Titan Underground Vol. 4: Ben Tufts

Ethan Gotsch

Tufts performing at a concert

While working as a professional musician can be a rewarding experience, it is not an easy career. Now more than ever, professional musicians are expected to be knowledgeable in most or all aspects of music, skilled at one’s instrument(s), savvy when it comes to the business side of the industry, and able to work day or night. 

A prime example of the workmanlike attitude found in the modern musician is the D.C. area’s very own Ben Tufts—a drummer by trade who has expanded his musical horizons to do just about anything thrown at him. Volume 4 of the Titan Underground will examine how Tufts evolved into a musical jack-of-all-trades.

Tufts shared a then-and-now photo with Instagram followers, featuring a picture of him posed with a drum set (left) from 40 years ago.

“It’s hard to remember a time when music wasn’t really important to me,” said Tufts regarding the role of music in his youth. Music was always playing in his house, generally rock and pop from the 60s and 70s such as The Beatles, Motown records, and Led Zeppelin. When he was in sixth grade living in Loudoun County, Tufts decided to play percussion in the school band. He dreamed of getting a drum set to play the rock and roll that he really loved. 

“I saved up money delivering newspapers,” said Tufts. “I finally had enough money half-way through my eighth grade year to buy my own drum set.”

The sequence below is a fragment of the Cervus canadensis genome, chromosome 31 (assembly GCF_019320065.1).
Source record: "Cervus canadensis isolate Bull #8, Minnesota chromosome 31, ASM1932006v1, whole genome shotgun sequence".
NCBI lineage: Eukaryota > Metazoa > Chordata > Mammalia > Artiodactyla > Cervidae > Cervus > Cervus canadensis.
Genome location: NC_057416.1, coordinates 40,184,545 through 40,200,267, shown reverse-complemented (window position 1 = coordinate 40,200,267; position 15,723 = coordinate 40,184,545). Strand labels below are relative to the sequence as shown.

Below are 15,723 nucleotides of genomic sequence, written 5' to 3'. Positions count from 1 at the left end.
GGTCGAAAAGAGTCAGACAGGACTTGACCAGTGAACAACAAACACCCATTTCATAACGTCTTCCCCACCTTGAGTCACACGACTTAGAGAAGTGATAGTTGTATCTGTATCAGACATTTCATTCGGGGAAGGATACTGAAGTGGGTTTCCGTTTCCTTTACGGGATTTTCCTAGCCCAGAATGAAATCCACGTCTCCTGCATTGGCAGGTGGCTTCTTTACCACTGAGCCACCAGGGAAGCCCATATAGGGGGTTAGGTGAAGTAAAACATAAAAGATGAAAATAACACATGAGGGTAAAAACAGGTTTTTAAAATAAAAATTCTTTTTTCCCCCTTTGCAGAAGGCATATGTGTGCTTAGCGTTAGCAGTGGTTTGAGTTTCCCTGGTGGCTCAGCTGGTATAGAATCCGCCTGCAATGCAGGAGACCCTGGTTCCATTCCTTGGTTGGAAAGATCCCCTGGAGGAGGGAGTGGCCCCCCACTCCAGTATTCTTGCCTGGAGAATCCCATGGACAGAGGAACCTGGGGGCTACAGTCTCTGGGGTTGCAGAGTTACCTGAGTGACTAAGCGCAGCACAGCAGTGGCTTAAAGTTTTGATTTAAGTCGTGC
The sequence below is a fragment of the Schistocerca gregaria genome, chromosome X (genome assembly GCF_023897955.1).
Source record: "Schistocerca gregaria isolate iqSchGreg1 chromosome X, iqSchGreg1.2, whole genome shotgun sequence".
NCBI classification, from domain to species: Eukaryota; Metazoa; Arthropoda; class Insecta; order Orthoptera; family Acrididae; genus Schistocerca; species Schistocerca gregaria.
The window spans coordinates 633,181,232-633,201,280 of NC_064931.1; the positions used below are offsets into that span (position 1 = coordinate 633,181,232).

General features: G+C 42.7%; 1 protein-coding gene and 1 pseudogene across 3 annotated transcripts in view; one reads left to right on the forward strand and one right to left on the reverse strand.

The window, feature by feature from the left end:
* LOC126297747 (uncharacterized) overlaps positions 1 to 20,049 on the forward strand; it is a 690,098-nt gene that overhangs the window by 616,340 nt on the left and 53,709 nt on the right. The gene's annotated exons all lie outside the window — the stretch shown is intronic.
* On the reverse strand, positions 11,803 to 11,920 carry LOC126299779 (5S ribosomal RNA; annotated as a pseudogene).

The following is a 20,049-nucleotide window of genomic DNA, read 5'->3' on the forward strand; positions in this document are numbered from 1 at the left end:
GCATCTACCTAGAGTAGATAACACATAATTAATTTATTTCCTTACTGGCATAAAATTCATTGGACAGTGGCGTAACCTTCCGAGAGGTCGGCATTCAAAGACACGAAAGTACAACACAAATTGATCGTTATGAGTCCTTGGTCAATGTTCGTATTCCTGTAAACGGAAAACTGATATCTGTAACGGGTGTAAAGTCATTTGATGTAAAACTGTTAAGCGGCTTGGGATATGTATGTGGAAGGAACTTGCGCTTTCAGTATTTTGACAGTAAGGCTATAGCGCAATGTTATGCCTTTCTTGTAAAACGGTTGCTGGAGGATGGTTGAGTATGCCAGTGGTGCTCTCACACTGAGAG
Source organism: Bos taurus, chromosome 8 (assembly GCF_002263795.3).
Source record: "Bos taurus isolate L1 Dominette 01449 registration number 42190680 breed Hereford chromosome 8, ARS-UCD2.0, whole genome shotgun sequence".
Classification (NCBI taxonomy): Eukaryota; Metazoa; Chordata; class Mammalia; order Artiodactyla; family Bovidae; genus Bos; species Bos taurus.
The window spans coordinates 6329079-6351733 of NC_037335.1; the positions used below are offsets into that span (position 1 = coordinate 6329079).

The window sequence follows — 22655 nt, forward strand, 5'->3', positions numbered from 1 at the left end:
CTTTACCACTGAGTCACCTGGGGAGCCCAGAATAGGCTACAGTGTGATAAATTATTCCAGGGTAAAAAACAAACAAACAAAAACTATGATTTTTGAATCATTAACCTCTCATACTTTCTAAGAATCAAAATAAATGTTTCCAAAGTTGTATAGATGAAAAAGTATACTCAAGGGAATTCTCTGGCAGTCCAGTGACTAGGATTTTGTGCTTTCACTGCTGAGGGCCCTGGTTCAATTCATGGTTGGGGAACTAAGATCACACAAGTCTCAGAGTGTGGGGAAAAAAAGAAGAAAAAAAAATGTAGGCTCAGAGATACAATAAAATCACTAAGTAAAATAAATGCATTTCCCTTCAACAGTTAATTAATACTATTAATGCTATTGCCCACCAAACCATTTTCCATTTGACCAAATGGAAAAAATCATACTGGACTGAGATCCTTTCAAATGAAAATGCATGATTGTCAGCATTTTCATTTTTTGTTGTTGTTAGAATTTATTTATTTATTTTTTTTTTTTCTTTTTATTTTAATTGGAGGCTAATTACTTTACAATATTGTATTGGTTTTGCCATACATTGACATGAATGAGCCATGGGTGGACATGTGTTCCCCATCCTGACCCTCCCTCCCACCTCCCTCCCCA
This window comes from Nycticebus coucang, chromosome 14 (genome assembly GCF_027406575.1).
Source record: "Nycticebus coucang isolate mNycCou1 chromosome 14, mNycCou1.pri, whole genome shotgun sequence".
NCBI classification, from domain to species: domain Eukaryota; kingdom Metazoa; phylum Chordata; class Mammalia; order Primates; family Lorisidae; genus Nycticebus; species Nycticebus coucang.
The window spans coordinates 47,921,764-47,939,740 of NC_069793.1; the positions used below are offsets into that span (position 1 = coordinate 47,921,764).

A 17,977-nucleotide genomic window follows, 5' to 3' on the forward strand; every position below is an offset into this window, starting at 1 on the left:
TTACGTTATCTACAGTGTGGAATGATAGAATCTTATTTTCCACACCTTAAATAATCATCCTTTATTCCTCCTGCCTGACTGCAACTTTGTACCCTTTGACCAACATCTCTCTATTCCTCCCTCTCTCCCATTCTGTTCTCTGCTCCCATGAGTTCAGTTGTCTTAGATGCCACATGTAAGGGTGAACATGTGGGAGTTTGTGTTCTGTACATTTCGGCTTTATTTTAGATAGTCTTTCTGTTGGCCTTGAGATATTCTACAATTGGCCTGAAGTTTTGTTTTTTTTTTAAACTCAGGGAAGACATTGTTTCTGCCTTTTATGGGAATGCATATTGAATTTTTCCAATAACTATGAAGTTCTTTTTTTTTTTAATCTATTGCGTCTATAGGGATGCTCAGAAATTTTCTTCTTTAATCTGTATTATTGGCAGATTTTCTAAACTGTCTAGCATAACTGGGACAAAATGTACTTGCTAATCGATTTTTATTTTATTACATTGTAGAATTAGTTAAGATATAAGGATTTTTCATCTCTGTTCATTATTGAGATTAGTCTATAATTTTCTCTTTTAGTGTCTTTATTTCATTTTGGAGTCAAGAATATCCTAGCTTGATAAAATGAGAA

From middle school through high school, playing drums was a major hobby for Tufts, as he not only continued school band but also formed a rock band with friends. He wrote original songs for his band and learned the fundamentals of guitar and bass, which would sow the seeds for his future career.

Tufts considered studying computer science and English in college, but eventually chose to major in music performance at Longwood University just outside of Richmond, Virginia. Tufts  quickly realized that he made the right choice. “I was really happy when I was doing music all the time,” he said. College also helped him build off of his initial knowledge of music theory and other instruments, and he became interested in other musical genres such as jazz. However, he would later switch his major from music performance to music education, as he enjoyed teaching younger musicians.

After leaving college, Tufts was unsure of his next steps. He didn’t feel prepared to become a band director or a music teacher, as wind ensemble music was not his passion and his primary instruments, drum set and bass guitar, were usually not in school band programs. He decided to take a job doing data entry, but eventually found his way back to music by teaching private music lessons, which allowed him to have an impact on young musicians. He also pursued a graduate degree in music at the University of Maryland.

While the amount of time Tufts spends doing private lessons has varied over the years, he is currently teaching more private lessons than he has in the past 10 years, albeit virtual lessons for COVID safety reasons. He also works with school marching bands, including the T.C. Williams Marching Band percussion section, although the pandemic has placed that on hold. However, music education is just one small part of Tufts’s work as a musician. He frequently works as a session musician and a live performer.